The Attic, La Rambla

Nice design, bright orange walls, windows looking out onto the crowd strolling La Rambla, mediocre (but not bad) service, nice tables, lots of tourists there, somewhat expensive.

INCREDIBLE pasta salad.

The rest of the food was merely tasty but not great. A smattering of Euro douchebags, but I didn't mind because it's heavily mixed with quiet couples just enjoying a nice meal.

I would recommend even though it sounds like I wouldn't.


La Tagliatella (this is a TOP PICK), L'Eixample District

Beautiful Italian restaurant where everything just feels good and right.

The food here went beyond delicious into the realm of highly creative.

The seafood salad with shrimp, salmon, anchovies, and crab meat, corn was absolutely WOW!

Not expensive.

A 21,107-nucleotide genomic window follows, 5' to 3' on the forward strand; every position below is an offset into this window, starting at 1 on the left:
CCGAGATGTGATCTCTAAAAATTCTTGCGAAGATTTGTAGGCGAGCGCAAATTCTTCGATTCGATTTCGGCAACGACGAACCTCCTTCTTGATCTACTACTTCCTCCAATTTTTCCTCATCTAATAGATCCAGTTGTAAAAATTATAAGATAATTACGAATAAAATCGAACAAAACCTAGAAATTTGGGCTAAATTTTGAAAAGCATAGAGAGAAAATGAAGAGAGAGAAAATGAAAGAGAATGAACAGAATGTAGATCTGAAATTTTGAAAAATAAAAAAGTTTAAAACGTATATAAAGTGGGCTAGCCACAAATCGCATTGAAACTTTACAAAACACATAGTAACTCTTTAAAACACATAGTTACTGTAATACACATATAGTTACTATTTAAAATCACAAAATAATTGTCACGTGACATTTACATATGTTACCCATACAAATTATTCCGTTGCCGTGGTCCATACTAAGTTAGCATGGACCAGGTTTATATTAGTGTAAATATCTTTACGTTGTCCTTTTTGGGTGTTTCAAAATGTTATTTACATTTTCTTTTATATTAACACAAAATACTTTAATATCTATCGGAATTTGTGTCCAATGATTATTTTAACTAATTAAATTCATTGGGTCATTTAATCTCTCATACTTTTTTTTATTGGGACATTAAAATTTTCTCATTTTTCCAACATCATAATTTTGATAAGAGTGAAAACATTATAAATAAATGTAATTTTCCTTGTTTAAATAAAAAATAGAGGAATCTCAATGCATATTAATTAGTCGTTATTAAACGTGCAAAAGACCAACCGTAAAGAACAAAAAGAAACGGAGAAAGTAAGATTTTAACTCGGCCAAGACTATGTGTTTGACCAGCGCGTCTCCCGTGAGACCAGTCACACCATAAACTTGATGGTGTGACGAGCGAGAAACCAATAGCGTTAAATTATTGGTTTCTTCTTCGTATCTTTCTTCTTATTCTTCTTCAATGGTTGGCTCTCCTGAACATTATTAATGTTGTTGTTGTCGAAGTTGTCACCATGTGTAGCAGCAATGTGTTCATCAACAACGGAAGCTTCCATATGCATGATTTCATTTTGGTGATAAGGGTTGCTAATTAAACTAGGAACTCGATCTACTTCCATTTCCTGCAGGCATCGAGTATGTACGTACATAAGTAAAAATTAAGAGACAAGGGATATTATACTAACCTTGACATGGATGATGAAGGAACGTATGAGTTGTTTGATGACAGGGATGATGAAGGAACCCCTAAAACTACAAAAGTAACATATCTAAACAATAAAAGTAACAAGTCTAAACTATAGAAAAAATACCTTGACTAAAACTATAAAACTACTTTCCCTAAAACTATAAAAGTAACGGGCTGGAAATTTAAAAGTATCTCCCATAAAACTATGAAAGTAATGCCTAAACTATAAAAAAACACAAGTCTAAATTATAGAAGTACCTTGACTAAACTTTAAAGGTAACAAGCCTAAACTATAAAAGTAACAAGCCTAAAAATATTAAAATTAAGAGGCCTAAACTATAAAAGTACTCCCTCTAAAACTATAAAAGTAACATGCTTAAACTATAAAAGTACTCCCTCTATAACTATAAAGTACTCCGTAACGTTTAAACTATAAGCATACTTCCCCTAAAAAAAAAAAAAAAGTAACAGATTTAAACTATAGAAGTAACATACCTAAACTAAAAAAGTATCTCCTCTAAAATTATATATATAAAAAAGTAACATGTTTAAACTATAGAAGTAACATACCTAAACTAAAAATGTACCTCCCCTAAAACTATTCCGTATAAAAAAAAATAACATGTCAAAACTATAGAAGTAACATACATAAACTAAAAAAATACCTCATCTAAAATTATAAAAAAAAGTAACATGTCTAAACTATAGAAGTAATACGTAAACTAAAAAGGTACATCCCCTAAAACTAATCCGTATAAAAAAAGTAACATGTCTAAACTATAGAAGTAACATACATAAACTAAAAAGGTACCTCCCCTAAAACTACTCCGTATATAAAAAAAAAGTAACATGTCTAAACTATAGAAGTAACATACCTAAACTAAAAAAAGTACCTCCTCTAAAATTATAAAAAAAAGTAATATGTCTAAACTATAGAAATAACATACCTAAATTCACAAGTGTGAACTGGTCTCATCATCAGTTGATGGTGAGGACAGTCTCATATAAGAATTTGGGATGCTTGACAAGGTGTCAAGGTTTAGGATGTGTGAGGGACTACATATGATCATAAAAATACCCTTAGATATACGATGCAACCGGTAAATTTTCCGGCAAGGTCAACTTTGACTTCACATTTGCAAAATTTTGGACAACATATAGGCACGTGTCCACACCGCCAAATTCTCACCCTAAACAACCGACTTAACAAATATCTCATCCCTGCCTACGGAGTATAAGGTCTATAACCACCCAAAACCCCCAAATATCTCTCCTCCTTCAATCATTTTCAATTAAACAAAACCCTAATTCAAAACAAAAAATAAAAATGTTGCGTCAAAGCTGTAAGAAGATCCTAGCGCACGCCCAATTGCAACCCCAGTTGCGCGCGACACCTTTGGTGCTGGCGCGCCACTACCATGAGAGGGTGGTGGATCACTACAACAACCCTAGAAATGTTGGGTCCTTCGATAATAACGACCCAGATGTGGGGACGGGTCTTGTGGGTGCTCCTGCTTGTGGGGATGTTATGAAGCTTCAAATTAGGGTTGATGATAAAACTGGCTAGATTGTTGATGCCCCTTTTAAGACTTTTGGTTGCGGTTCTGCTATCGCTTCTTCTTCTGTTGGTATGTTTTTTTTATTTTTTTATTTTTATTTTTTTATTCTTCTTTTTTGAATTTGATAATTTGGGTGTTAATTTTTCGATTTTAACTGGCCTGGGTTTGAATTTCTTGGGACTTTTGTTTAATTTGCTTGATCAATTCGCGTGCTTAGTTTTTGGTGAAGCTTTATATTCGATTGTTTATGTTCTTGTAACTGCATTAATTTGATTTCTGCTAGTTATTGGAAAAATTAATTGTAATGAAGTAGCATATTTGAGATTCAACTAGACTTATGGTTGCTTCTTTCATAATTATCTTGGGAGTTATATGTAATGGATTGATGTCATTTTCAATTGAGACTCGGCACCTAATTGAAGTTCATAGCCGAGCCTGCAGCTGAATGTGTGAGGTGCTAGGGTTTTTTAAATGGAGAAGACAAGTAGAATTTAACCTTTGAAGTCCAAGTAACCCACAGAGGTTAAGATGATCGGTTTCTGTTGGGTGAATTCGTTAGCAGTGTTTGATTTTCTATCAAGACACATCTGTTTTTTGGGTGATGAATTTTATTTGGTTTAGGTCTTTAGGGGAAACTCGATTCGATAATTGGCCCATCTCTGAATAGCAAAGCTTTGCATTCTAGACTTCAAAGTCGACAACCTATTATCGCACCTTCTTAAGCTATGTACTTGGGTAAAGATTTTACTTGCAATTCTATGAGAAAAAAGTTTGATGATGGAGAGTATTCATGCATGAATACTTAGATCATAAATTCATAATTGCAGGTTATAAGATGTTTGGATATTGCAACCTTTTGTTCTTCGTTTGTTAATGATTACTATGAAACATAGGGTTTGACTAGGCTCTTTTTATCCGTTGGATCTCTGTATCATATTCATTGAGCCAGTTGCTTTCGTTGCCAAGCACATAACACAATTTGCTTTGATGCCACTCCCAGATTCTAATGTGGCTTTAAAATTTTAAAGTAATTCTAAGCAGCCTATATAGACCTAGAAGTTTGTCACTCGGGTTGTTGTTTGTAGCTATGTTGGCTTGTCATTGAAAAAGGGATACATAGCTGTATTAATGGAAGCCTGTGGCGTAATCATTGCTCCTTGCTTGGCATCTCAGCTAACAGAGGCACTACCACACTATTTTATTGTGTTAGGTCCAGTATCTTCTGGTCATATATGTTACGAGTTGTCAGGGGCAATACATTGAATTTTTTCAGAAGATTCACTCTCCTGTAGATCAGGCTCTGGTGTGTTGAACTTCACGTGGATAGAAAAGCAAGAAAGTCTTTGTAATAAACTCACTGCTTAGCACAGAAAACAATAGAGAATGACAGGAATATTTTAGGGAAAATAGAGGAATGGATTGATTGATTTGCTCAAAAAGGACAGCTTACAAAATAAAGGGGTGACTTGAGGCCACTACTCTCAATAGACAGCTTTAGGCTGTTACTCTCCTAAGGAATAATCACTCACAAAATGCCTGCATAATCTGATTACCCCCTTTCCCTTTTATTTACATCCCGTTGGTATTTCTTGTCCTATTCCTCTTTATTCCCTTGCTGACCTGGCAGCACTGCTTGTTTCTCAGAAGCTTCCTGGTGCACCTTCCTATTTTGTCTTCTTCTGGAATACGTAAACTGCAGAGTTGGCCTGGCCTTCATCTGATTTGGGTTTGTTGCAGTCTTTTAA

El Cafe de Ferran, Ave Ferran near Placa St. Jaume

This place is a bit old wordly, actually reminded of cafes in Cairo just a bit.

The upstairs is the place to sit. Great food, decent service, gorgeous wood carved ceiling. Actually, walk in there and check out that ceiling, regardless.

I would suggest the Sangria with Cava (instead of non-sparkling wine). It was delicious, and a new discovery for me. That was Marisa's suggestion. Well done, baby!

The Jarra Sangria Cava. Meaning a big Jar that you can share is 10 Euros...that's four glasses (at least). Barcelona is way cheaper than Paris for food and drink. This place was quite tasty and it was 24 Euros for 3 tapas and the huge jar of sangria.


Melic de Gotic, Ave Montsio near La Rambla

Melic de Gotic near 4cats cafe.

Great food, great service, really cool history to the place.

I would definitely go back here.


Caputxes, Ave Ferran and, also, La Rambla.

There's a couple of these places on La Rambla. They look fairly inviting. They are really expensive compared to their competitiors and so so food. Skip it.


Orio, Ave Ferran 38

What a spot they have! An oasis in the midst of mayhem. Unless you want to be in the sunshine.